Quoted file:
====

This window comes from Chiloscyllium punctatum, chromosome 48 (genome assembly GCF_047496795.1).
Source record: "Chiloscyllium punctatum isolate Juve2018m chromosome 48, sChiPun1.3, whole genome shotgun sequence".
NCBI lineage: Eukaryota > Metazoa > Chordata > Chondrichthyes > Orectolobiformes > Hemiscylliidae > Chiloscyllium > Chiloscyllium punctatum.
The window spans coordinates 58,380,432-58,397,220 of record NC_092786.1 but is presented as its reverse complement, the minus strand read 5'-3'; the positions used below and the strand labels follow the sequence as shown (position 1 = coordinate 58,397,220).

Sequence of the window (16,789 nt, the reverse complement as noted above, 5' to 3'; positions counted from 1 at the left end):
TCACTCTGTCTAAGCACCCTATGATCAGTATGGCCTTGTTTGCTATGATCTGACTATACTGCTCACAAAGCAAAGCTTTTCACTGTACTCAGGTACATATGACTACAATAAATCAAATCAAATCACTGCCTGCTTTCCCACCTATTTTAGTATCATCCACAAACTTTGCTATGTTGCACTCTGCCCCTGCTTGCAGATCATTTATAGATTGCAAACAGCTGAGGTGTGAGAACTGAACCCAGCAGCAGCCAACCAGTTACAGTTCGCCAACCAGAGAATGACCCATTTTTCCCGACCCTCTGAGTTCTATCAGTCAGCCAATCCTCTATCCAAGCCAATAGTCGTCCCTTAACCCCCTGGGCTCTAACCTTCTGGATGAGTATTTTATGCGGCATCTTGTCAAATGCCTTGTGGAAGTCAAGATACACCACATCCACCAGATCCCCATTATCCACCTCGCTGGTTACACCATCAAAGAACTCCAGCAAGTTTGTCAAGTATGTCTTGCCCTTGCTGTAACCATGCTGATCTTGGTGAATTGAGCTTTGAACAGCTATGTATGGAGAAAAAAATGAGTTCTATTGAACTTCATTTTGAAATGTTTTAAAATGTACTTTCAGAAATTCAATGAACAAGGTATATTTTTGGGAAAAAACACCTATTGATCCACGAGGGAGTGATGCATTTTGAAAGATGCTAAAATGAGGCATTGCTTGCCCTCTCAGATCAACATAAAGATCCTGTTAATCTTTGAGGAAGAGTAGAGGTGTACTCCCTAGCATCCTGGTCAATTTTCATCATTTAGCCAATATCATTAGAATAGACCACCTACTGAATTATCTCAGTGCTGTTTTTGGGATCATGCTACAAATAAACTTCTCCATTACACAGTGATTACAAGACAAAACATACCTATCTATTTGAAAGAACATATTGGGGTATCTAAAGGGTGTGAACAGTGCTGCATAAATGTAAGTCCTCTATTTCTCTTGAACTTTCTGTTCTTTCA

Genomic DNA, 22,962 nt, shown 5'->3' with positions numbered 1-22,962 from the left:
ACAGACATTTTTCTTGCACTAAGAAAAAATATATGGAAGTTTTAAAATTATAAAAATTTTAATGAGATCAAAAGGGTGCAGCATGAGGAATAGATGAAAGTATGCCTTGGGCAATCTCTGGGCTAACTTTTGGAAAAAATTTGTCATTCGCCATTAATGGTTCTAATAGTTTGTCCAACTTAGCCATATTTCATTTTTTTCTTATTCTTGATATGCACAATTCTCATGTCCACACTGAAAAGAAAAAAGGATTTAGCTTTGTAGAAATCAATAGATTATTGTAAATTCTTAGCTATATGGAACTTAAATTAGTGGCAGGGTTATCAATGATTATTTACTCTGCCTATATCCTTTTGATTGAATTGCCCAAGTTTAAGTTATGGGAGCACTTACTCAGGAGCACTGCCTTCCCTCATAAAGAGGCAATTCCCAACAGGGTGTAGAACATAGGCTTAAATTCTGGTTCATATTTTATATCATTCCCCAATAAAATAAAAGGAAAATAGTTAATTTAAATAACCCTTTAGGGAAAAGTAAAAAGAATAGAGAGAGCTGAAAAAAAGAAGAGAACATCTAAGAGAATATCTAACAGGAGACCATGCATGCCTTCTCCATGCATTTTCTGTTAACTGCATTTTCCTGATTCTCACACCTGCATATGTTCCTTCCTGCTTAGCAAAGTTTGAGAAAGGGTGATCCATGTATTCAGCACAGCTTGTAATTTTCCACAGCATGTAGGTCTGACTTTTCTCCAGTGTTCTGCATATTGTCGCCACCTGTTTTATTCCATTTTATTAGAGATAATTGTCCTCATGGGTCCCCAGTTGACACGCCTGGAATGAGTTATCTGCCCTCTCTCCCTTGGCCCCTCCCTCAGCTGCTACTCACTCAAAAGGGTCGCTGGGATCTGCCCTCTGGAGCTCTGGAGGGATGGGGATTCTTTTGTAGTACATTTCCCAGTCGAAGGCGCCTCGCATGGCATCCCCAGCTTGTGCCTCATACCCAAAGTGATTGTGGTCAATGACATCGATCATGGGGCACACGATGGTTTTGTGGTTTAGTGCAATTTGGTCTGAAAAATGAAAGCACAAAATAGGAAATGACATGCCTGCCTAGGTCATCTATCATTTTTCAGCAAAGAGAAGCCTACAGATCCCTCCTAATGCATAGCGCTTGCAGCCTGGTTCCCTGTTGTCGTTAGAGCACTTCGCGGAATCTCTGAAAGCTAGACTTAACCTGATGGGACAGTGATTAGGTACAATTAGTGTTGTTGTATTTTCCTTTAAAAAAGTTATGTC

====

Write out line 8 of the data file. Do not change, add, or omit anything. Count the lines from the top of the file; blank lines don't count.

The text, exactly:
ACAGACATTTTTCTTGCACTAAGAAAAAATATATGGAAGTTTTAAAATTATAAAAATTTTAATGAGATCAAAAGGGTGCAGCATGAGGAATAGATGAAAGTATGCCTTGGGCAATCTCTGGGCTAACTTTTGGAAAAAATTTGTCATTCGCCATTAATGGTTCTAATAGTTTGTCCAACTTAGCCATATTTCATTTTTTTCTTATTCTTGATATGCACAATTCTCATGTCCACACTGAAAAGAAAAAAGGATTTAGCTTTGTAGAAATCAATAGATTATTGTAAATTCTTAGCTATATGGAACTTAAATTAGTGGCAGGGTTATCAATGATTATTTACTCTGCCTATATCCTTTTGATTGAATTGCCCAAGTTTAAGTTATGGGAGCACTTACTCAGGAGCACTGCCTTCCCTCATAAAGAGGCAATTCCCAACAGGGTGTAGAACATAGGCTTAAATTCTGGTTCATATTTTATATCATTCCCCAATAAAATAAAAGGAAAATAGTTAATTTAAATAACCCTTTAGGGAAAAGTAAAAAGAATAGAGAGAGCTGAAAAAAAGAAGAGAACATCTAAGAGAATATCTAACAGGAGACCATGCATGCCTTCTCCATGCATTTTCTGTTAACTGCATTTTCCTGATTCTCACACCTGCATATGTTCCTTCCTGCTTAGCAAAGTTTGAGAAAGGGTGATCCATGTATTCAGCACAGCTTGTAATTTTCCACAGCATGTAGGTCTGACTTTTCTCCAGTGTTCTGCATATTGTCGCCACCTGTTTTATTCCATTTTATTAGAGATAATTGTCCTCATGGGTCCCCAGTTGACACGCCTGGAATGAGTTATCTGCCCTCTCTCCCTTGGCCCCTCCCTCAGCTGCTACTCACTCAAAAGGGTCGCTGGGATCTGCCCTCTGGAGCTCTGGAGGGATGGGGATTCTTTTGTAGTACATTTCCCAGTCGAAGGCGCCTCGCATGGCATCCCCAGCTTGTGCCTCATACCCAAAGTGATTGTGGTCAATGACATCGATCATGGGGCACACGATGGTTTTGTGGTTTAGTGCAATTTGGTCTGAAAAATGAAAGCACAAAATAGGAAATGACATGCCTGCCTAGGTCATCTATCATTTTTCAGCAAAGAGAAGCCTACAGATCCCTCCTAATGCATAGCGCTTGCAGCCTGGTTCCCTGTTGTCGTTAGAGCACTTCGCGGAATCTCTGAAAGCTAGACTTAACCTGATGGGACAGTGATTAGGTACAATTAGTGTTGTTGTATTTTCCTTTAAAAAAGTTATGTC